New Barna Study on Americans’ Confused Morality is … Confused

The Barna Group recently released a fascinating new study on morality in America. The press release is titled, “The End of Absolutes: America’s New Moral Code.” It summarizes the study: New research from Barna reveals growing concern about the moral condition of the nation, even as many American adults admit they are uncertain about how to determine right from wrong. Continue Reading...

How to Have a Great and Holy Council

There’s been a lot of discussion leading up to the planned Pan-Orthodox Council in Crete this month. As is typical of councils in the history of the Church, so far it’s a mess, and it hasn’t even happened yet. Continue Reading...

New Issue of the Journal of Markets & Morality (19.1)

Our most recent issue of the Journal of Markets & Morality, vol. 19, no. 1, has now been published online and print issues are in the mail. In addition to our regular slate of articles examining the intersections between faith, freedom, markets, and morality, this issue contains a new entry in our Scholia special feature section: “Advice to a Desolate France” by Sebastian Castellio. Continue Reading...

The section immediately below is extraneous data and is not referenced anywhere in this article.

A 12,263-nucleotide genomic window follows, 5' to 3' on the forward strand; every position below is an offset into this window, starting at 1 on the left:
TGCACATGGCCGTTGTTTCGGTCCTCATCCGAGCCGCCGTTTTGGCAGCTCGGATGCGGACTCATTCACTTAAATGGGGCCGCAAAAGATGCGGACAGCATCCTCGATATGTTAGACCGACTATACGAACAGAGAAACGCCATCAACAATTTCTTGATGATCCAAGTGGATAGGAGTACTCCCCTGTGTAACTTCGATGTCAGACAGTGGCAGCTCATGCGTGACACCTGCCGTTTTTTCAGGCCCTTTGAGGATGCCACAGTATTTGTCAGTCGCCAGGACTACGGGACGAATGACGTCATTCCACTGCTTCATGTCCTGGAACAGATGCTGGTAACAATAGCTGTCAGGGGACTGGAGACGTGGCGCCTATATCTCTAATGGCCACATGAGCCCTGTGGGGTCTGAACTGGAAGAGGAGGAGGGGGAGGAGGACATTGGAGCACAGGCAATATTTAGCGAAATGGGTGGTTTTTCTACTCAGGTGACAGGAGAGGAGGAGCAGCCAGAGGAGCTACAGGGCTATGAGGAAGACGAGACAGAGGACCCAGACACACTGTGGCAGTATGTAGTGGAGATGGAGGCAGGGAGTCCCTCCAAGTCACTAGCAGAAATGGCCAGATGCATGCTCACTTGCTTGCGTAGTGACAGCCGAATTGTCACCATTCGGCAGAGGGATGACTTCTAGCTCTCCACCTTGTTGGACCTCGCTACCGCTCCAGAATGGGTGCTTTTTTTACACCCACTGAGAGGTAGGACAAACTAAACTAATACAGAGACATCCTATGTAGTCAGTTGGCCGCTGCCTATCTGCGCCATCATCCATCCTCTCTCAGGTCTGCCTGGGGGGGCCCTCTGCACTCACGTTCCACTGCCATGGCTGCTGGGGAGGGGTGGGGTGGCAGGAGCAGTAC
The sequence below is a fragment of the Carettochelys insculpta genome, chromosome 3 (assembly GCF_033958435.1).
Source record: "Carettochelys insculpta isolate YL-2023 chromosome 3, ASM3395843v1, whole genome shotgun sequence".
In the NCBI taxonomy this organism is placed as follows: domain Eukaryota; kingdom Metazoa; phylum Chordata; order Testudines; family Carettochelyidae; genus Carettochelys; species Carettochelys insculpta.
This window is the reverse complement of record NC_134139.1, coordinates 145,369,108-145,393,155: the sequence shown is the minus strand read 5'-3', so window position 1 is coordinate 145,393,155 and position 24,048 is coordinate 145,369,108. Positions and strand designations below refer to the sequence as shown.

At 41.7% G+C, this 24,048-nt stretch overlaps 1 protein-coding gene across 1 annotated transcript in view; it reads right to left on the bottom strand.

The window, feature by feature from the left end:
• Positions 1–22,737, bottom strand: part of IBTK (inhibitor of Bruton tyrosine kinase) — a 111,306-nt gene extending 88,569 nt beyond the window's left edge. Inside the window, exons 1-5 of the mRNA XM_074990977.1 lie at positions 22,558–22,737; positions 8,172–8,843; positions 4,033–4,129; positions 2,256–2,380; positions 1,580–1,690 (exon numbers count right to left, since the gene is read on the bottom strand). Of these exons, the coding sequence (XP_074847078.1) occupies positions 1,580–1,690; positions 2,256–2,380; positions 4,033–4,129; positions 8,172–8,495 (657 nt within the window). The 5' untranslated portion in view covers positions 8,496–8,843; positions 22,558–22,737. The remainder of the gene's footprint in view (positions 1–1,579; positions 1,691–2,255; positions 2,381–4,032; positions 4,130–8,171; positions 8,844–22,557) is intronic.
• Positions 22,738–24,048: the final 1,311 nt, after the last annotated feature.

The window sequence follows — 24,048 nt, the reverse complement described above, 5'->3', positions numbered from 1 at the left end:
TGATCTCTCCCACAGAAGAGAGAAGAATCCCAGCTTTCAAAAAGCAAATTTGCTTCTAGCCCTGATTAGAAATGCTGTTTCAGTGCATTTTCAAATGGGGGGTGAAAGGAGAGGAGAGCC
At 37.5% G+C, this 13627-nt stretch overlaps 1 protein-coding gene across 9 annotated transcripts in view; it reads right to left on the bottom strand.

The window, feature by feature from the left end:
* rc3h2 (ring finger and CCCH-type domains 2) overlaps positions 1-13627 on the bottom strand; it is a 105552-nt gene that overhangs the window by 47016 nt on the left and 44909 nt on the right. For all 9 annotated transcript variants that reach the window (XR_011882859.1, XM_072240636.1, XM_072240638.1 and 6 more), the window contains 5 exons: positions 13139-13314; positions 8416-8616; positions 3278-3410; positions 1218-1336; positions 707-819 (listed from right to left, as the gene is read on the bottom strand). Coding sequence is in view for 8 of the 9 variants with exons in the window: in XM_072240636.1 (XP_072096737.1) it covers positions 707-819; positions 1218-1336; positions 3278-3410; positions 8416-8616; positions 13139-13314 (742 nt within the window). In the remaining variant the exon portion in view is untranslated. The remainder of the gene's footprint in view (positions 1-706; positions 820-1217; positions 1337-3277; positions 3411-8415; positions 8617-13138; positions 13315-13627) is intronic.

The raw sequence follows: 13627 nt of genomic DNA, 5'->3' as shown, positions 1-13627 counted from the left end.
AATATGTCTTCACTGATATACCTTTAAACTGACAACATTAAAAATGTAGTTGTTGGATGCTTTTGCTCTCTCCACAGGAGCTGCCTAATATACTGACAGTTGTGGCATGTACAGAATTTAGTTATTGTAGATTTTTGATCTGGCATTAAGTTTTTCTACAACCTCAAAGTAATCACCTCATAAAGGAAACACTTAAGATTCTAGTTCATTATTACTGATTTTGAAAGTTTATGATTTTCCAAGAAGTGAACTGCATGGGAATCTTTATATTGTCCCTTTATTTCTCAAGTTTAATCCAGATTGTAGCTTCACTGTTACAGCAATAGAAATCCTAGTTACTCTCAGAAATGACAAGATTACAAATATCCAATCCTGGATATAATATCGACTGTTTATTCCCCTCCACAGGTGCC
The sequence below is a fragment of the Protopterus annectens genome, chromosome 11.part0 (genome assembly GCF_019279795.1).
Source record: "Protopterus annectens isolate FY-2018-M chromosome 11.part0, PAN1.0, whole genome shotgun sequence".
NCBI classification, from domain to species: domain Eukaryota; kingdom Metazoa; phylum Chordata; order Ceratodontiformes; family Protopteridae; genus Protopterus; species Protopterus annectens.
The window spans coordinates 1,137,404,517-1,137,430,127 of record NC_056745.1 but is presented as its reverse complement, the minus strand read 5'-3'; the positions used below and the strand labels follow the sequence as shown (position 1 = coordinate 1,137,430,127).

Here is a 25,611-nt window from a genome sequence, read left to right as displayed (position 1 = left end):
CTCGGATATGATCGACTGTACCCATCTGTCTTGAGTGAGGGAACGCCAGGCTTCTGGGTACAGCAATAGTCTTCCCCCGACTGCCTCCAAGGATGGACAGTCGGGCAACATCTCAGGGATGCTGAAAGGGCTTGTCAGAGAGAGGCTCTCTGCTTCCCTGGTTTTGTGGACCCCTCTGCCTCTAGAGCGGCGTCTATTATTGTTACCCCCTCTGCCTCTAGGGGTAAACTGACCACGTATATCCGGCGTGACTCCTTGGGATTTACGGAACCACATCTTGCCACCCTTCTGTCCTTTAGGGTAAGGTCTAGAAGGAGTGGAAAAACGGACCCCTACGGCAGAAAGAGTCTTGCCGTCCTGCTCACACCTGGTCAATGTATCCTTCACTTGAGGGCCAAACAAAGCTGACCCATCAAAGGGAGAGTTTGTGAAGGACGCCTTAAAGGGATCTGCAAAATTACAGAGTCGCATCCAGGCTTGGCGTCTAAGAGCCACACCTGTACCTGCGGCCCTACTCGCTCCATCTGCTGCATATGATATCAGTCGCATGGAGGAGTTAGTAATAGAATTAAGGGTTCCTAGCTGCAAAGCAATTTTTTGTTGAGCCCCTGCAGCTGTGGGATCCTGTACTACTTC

Bruce Wayne and the Tragedy of Ineffective Compassion

A few weeks ago in connection with Batman v. Superman: Dawn of Justice, I looked at Lex Luthor as the would-be crony capitalist über Alles, and pointed to Bruce Wayne along with Senator Finch as the economic and political counterpoints to such corruption, respectively. Continue Reading...

Work and Eternity

A distinctive of neo-Calvinism, that movement associated with a late-nineteenth century Dutch revival of Reformational Christianity in the Netherlands, is its focus in emphasis if not also in substance not only on individuals but also on institutions. Continue Reading...

Right and Wrong as a Clue to the Meaning of the Universe

During World War II, when Britain was fighting against the evils of Nazism, the director of religious programming at the BBC, asked C.S. Lewis to give some talks about faith. The Oxford professor reluctantly agreed, and on August 6, 1941, at 7:45 in the evening he gave his first broadcast. Continue Reading...